Mordenkainen Presents: Monsters of the Multiverse

Wizards of the Coast Is Finally Giving ‘Dungeons & Dragons’ Fans What They Really Want

Dungeons & Dragons publisher Wizards of the Coast is finally, fully listening to its fan base regarding its plans to release a new Open Game License (OGL) to coincide with the upcoming ruleset update known as One D&D.

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Following weeks of backlash after a version of the OGL 1.2 was released to io9‘s Linda Codega, Wizards announced that a new OGL 1.2 would be released under Creative Commons, making it permanent and irrevocable. The company also opened a community survey for feedback on the document, which was meant to be open for two weeks.

However, the feedback from creators and players was so vehemently against the proposed revocation of the original OGL 1.0—which was introduced in 2000 as a means for third-party creators to produce content compatible with D&D 5e under a “perpetual” license as defined by a System Reference Document (SRD)—that Wizards closed the survey early. Dungeons & Dragons executive producer Kyle Brink shared a statement on January 27 with a surprising announcement: Wizards is no longer attempting to revoke the OGL 1.0a, and it is releasing the SRD 5.1 under a Creative Commons license.

This news is huge, and it’s a direct result of community feedback—just like every other move Wizards has made in the last month.

In Brink’s statement, he notes that more than 15 thousand people filled out the OGL 1.2 survey, and the numbers break down like this: “88 percent do not want to publish TTRPG content under OGL 1.2. 90 percent would have to change some aspect of their business to accommodate OGL 1.2. 89 percent are dissatisfied with deauthorizing OGL 1.0a. 86 percent are dissatisfied with the draft VTT policy.” And 62% like the idea of including SRD content in Creative Commons, with “the majority of those who were dissatisfied” asking for more SRD content in CC.

These numbers are overwhelming in their near-unanimity. Wizards has closed the survey and pre-released a PDF version of the SRD 5.1 with the Creative Commons license, which the company cannot revoke or change in any way now that it is in CC. Additionally, Wizards states that the OGL 1.0a will remain in place, as is. Creators can choose which license to use for their content, which blows the doors wide open for the future of third-party D&D content and how people choose to engage with the game.

“This Creative Commons license makes the content freely available for any use. We don’t control that license and cannot alter or revoke it,” Brink says in the statement. “It’s open and irrevocable in a way that doesn’t require you to take our word for it. And its openness means there’s no need for a VTT policy. Placing the SRD under a Creative Commons license is a one-way door. There’s no going back. Our goal here is to deliver on what you wanted.”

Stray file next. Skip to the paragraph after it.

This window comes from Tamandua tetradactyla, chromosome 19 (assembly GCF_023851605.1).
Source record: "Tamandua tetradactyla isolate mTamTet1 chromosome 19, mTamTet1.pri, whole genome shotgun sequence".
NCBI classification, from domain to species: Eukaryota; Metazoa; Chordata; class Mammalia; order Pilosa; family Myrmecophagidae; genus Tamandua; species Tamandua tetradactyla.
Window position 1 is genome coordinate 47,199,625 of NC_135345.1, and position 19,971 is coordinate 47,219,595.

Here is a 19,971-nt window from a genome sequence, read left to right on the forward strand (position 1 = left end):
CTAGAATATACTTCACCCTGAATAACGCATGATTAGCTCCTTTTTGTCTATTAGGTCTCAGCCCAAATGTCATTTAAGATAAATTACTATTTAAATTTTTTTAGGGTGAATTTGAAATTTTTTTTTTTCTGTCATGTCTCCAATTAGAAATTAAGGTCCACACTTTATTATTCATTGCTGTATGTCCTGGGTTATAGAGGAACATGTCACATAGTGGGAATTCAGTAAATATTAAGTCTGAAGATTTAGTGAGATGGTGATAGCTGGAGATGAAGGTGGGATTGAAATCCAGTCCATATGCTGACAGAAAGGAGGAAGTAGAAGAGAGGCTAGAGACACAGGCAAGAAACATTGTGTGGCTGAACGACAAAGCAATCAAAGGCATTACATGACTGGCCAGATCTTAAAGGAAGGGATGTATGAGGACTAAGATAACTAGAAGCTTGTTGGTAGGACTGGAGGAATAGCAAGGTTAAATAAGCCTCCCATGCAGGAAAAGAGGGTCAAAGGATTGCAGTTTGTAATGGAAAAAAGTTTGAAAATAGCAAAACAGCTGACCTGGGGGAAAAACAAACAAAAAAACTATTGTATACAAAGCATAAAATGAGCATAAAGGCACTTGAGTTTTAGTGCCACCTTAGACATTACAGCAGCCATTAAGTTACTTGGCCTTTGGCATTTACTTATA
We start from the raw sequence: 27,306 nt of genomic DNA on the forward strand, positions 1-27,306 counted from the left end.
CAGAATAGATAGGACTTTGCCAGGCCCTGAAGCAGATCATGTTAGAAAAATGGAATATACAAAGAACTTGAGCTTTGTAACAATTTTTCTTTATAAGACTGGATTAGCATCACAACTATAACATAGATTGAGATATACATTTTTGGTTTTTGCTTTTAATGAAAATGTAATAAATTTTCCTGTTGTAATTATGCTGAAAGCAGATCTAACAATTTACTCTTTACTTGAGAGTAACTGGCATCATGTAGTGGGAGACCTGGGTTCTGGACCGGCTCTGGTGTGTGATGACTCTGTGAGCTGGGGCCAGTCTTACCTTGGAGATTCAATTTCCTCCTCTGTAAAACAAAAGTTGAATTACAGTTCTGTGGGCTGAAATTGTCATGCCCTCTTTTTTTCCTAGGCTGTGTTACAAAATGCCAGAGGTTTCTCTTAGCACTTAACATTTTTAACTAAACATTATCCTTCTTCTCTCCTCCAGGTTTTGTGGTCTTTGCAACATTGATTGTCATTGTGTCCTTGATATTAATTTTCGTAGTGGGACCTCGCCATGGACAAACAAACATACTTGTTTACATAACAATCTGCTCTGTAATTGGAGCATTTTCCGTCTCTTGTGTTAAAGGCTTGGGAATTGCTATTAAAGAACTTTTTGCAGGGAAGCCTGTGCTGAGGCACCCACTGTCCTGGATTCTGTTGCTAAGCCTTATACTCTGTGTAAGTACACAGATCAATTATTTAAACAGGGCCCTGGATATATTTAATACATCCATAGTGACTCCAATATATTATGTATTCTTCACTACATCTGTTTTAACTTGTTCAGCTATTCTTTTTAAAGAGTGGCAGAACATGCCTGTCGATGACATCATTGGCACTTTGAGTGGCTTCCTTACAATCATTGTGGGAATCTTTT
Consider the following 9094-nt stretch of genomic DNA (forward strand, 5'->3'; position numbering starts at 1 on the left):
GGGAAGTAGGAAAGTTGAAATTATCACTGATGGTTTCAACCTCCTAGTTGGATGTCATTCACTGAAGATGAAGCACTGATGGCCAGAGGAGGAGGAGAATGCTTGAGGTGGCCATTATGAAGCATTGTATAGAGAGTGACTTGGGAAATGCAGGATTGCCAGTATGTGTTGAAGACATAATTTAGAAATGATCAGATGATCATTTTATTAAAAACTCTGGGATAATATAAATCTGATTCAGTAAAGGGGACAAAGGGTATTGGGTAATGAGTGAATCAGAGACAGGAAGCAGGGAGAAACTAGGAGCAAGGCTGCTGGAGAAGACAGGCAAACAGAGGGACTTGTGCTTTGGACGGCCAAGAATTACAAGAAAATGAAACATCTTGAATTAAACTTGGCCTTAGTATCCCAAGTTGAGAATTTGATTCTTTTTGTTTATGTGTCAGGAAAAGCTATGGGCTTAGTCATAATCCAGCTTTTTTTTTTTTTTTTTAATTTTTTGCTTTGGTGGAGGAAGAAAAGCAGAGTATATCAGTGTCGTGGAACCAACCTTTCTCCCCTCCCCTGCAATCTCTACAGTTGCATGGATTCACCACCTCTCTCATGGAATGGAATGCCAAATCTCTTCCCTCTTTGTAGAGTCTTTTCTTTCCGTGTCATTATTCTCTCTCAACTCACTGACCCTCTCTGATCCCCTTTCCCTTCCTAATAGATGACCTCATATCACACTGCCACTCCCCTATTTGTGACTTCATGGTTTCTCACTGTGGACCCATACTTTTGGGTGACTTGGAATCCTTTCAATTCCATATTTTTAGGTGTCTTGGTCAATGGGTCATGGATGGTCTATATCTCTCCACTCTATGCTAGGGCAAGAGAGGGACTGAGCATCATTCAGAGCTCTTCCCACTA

Brink continues, “We wanted to protect the D&D play experience into the future. We still want to do that with your help. We’re grateful that this community is passionate and active because we’ll need your help protecting the game’s inclusive and welcoming nature. … We’ll keep talking with you about how we can better support our players and creators. Thanks as always for continuing to share your thoughts.”

This statement not only acknowledges the trust Wizards has lost from its community, but attempts to build a bridge toward reclaiming that trust. That said, the company’s next moves will matter immensely, especially because the community is watching so closely. It’s still possible for everything to blow up, especially as contracts are drawn, but hopefully, that won’t be the case.

(featured image: Wizards of the Coast)

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Samantha Puc
Samantha Puc (she/they) is a fat, disabled, lesbian writer and editor who has been working in digital and print media since 2010. Their work focuses primarily on LGBTQ+ and fat representation in pop culture and their writing has been featured on Refinery29, Bitch Media, them., and elsewhere. Samantha is the co-creator of Fatventure Mag and she contributed to the award-winning Fat and Queer: An Anthology of Queer and Trans Bodies and Lives. They are an original cast member of Death2Divinity, and they are currently pursuing a Master of Fine Arts degree in creative nonfiction at The New School. When Samantha is not working or writing, she loves spending time with her cats, reading, and perfecting her grilled cheese recipe.